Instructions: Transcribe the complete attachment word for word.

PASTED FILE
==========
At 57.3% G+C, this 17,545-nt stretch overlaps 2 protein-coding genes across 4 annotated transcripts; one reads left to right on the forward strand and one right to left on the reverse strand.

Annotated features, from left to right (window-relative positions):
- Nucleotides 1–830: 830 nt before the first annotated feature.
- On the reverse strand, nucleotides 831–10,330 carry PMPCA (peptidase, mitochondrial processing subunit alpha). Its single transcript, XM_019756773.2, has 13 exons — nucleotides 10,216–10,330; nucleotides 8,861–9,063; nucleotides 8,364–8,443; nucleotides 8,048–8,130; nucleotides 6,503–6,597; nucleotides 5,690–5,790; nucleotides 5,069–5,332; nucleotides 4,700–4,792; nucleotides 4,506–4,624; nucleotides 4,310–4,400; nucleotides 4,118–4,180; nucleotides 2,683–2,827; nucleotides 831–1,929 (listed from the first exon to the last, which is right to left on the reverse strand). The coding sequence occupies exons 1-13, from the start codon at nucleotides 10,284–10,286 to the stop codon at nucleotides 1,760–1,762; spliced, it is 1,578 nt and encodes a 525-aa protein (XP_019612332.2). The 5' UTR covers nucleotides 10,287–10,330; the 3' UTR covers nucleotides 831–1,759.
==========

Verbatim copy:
At 57.3% G+C, this 17,545-nt stretch overlaps 2 protein-coding genes across 4 annotated transcripts; one reads left to right on the forward strand and one right to left on the reverse strand.

Annotated features, from left to right (window-relative positions):
- Nucleotides 1–830: 830 nt before the first annotated feature.
- On the reverse strand, nucleotides 831–10,330 carry PMPCA (peptidase, mitochondrial processing subunit alpha). Its single transcript, XM_019756773.2, has 13 exons — nucleotides 10,216–10,330; nucleotides 8,861–9,063; nucleotides 8,364–8,443; nucleotides 8,048–8,130; nucleotides 6,503–6,597; nucleotides 5,690–5,790; nucleotides 5,069–5,332; nucleotides 4,700–4,792; nucleotides 4,506–4,624; nucleotides 4,310–4,400; nucleotides 4,118–4,180; nucleotides 2,683–2,827; nucleotides 831–1,929 (listed from the first exon to the last, which is right to left on the reverse strand). The coding sequence occupies exons 1-13, from the start codon at nucleotides 10,284–10,286 to the stop codon at nucleotides 1,760–1,762; spliced, it is 1,578 nt and encodes a 525-aa protein (XP_019612332.2). The 5' UTR covers nucleotides 10,287–10,330; the 3' UTR covers nucleotides 831–1,759.